Al-Muhajiroun self-disbanded in October 2004 to avoid a terrorism designation, and Bakri was barred from returning to the United Kingdom a year later when he took a trip to Lebanon. Nonetheless, the British government moved against al-Muhajiroun after the 7 July 2005 massacre on the London subway system by al-Qaeda. The results were very limited. Bakri has acted as an IS recruiter and Choudary has continued to operate al-Muhajiroun, albeit under various different names to avoid the law.

The terrorism menace from Choudary never relented. In 2009, Choudary’s group rebranded as “Islam4UK”. This organization triggered a reaction in Luton that formed the English Defence League (EDL), a far-Right movement. Choudary and the EDL have found a symbiotic relationship as each other’s foes.

Crucially, Islam4UK spawned sister parties throughout Europe, mostly importantly Sharia4Belgium, which sent an early cadre of foreign fighters to the IS movement in Syria when the caliph’s deputy, Samir al-Khlifawi (Haji Bakr), was secretly operating a second track, separate from its formal dependency, Jabhat al-Nusra (since renamed Jabhat Fatah al-Sham and now Hay’at Tahrir al-Sham), in collusion with a small number of locals in and around Aleppo, most importantly Amr al-Absi (Abu al-Atheer). This core laid the groundwork for the creation of a statelet across Syria and Iraq that was declared as a caliphate in June 2014.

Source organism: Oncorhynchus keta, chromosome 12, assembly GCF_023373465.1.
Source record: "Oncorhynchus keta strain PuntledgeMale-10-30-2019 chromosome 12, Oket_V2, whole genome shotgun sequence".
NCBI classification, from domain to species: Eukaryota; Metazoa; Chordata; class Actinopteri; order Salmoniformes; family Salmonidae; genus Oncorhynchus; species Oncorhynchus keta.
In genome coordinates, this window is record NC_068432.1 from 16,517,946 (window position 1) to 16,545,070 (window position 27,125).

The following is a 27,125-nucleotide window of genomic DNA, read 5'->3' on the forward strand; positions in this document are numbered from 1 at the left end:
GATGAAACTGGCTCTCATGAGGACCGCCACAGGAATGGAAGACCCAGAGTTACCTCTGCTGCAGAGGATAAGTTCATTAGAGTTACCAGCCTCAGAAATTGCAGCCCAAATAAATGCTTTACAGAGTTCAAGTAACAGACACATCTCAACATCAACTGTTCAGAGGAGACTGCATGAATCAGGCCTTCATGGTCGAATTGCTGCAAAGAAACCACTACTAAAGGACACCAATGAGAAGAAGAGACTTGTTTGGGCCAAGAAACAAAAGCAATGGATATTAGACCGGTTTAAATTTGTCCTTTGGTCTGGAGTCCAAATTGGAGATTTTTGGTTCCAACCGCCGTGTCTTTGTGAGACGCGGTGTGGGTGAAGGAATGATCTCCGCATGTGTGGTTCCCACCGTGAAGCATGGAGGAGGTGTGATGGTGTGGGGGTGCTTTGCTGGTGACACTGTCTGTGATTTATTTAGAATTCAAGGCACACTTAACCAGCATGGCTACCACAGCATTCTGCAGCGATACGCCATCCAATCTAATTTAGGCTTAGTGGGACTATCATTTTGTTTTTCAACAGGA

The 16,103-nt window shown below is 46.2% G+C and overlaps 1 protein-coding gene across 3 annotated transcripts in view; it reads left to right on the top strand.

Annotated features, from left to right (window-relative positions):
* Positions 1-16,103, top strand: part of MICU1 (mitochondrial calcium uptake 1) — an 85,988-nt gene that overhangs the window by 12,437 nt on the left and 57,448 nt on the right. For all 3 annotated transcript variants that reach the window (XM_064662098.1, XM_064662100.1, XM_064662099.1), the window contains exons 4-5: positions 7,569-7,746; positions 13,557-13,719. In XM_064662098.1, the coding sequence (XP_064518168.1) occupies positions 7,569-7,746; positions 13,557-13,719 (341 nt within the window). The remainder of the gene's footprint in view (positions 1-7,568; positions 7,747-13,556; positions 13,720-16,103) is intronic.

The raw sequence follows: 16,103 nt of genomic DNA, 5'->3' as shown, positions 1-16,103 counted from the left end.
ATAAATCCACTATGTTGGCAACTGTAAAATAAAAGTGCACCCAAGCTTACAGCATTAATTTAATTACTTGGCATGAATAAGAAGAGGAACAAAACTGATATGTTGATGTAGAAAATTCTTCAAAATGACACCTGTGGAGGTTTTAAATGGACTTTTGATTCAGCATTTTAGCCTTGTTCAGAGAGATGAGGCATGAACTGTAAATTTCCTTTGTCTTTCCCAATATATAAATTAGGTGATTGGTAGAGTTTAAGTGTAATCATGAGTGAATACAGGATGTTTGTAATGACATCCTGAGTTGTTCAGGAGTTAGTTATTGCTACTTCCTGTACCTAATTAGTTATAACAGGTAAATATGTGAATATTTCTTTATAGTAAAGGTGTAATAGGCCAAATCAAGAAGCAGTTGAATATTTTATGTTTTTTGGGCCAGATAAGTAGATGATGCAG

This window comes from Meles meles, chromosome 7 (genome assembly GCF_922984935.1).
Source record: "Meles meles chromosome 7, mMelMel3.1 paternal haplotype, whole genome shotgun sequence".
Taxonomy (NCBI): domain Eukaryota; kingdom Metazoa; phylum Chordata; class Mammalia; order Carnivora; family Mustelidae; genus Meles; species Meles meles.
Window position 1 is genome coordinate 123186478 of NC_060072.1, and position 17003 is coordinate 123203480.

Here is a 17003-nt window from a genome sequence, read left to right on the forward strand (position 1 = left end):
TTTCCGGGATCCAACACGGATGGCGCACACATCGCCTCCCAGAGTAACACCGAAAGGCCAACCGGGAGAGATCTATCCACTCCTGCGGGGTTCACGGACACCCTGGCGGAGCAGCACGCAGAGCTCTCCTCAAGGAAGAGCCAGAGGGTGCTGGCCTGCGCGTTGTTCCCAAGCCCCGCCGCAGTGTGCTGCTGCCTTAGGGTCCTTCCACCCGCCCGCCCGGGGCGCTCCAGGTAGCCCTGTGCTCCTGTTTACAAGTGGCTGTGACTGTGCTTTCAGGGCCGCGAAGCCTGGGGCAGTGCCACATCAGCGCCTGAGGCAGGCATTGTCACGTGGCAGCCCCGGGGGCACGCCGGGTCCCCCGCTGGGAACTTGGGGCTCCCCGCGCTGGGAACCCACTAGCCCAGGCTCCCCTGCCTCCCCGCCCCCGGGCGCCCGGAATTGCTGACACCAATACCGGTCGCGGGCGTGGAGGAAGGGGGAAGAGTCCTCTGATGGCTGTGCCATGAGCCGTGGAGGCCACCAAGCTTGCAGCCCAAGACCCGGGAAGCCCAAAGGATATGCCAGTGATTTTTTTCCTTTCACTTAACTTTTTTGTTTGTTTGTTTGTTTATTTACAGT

As the designation notes, “Choudary was arrested for pledging allegiance to ISIS and for acting as a key figure in ISIS’ recruitment drive” in September 2014. Choudary, who also used the name Abu Luqman, convened with his deputy, Mohammed Mizanur Rahman (Abu Baraa), Siddhartha Dhar (Abu Rumaysa), who moved to Syria in September 2014 to join IS, Simon Keeler, who was later jailed alongside Omar Brooks for terrorism offences, and several others to decide on their allegiance. After a meeting—in a curry house, of all places—in the days after the caliphate declaration, Choudary decided to change his allegiance from al-Qaeda to IS.

On 7 July 2014—seven years today after the massacre on the London transport system by al-Qaeda operatives—Choudary and Rahman were among those who publicly pledged allegiance to Abu Bakr al-Baghdadi. Dhar encouraged Choudary to make his allegiance to IS public. Rahman specifically incited Muslims to go to the caliphate.

Choudary had stayed on the right side of the law for twenty years; last year his luck finally ran out, and he and Rahman were convicted on 28 July 2016—revealed 16 August—of inviting support for the Islamic State between 29 June 2014 and 6 March 2015, illegal under section 12 of the Terrorism Act 2000. A 9 September 2014 lecture from Choudary, “How Muslims Assess the Legitimacy of the Caliphate,” was played as evidence. Choudary and Rahman were sentenced on 6 September 2016 to five-and-a-half years in jail. Separately at the Old Bailey on 16 August, Mohammed Alamgir, Yousuf Bashir, and Rajib Khan—all from Luton—were convicted of encouraging others to support IS. All three men were linked to Choudary.